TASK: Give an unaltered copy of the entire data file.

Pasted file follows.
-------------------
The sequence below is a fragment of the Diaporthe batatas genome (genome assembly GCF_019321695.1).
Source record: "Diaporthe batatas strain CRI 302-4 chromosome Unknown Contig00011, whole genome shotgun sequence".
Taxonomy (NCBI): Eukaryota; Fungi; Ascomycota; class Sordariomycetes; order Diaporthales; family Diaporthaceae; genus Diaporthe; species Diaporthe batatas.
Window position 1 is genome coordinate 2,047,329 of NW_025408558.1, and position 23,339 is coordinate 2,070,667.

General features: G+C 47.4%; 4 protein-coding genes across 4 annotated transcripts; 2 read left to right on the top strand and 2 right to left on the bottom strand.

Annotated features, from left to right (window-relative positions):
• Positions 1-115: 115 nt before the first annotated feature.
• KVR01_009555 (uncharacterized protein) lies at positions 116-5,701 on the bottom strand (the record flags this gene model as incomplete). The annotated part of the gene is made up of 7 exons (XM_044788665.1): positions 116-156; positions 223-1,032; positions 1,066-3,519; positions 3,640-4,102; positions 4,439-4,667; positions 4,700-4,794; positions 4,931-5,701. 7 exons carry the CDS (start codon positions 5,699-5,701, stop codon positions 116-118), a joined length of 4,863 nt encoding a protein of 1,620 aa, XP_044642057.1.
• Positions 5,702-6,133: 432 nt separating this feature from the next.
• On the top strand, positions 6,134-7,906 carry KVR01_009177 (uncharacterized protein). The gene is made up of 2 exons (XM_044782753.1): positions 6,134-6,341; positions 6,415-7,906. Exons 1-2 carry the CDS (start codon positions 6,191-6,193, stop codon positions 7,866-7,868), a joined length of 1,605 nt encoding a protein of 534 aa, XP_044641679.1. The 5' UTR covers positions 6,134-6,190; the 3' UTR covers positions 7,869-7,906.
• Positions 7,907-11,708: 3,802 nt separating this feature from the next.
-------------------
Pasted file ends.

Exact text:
The sequence below is a fragment of the Diaporthe batatas genome (genome assembly GCF_019321695.1).
Source record: "Diaporthe batatas strain CRI 302-4 chromosome Unknown Contig00011, whole genome shotgun sequence".
Taxonomy (NCBI): Eukaryota; Fungi; Ascomycota; class Sordariomycetes; order Diaporthales; family Diaporthaceae; genus Diaporthe; species Diaporthe batatas.
Window position 1 is genome coordinate 2,047,329 of NW_025408558.1, and position 23,339 is coordinate 2,070,667.

General features: G+C 47.4%; 4 protein-coding genes across 4 annotated transcripts; 2 read left to right on the top strand and 2 right to left on the bottom strand.

Annotated features, from left to right (window-relative positions):
• Positions 1-115: 115 nt before the first annotated feature.
• KVR01_009555 (uncharacterized protein) lies at positions 116-5,701 on the bottom strand (the record flags this gene model as incomplete). The annotated part of the gene is made up of 7 exons (XM_044788665.1): positions 116-156; positions 223-1,032; positions 1,066-3,519; positions 3,640-4,102; positions 4,439-4,667; positions 4,700-4,794; positions 4,931-5,701. 7 exons carry the CDS (start codon positions 5,699-5,701, stop codon positions 116-118), a joined length of 4,863 nt encoding a protein of 1,620 aa, XP_044642057.1.
• Positions 5,702-6,133: 432 nt separating this feature from the next.
• On the top strand, positions 6,134-7,906 carry KVR01_009177 (uncharacterized protein). The gene is made up of 2 exons (XM_044782753.1): positions 6,134-6,341; positions 6,415-7,906. Exons 1-2 carry the CDS (start codon positions 6,191-6,193, stop codon positions 7,866-7,868), a joined length of 1,605 nt encoding a protein of 534 aa, XP_044641679.1. The 5' UTR covers positions 6,134-6,190; the 3' UTR covers positions 7,869-7,906.
• Positions 7,907-11,708: 3,802 nt separating this feature from the next.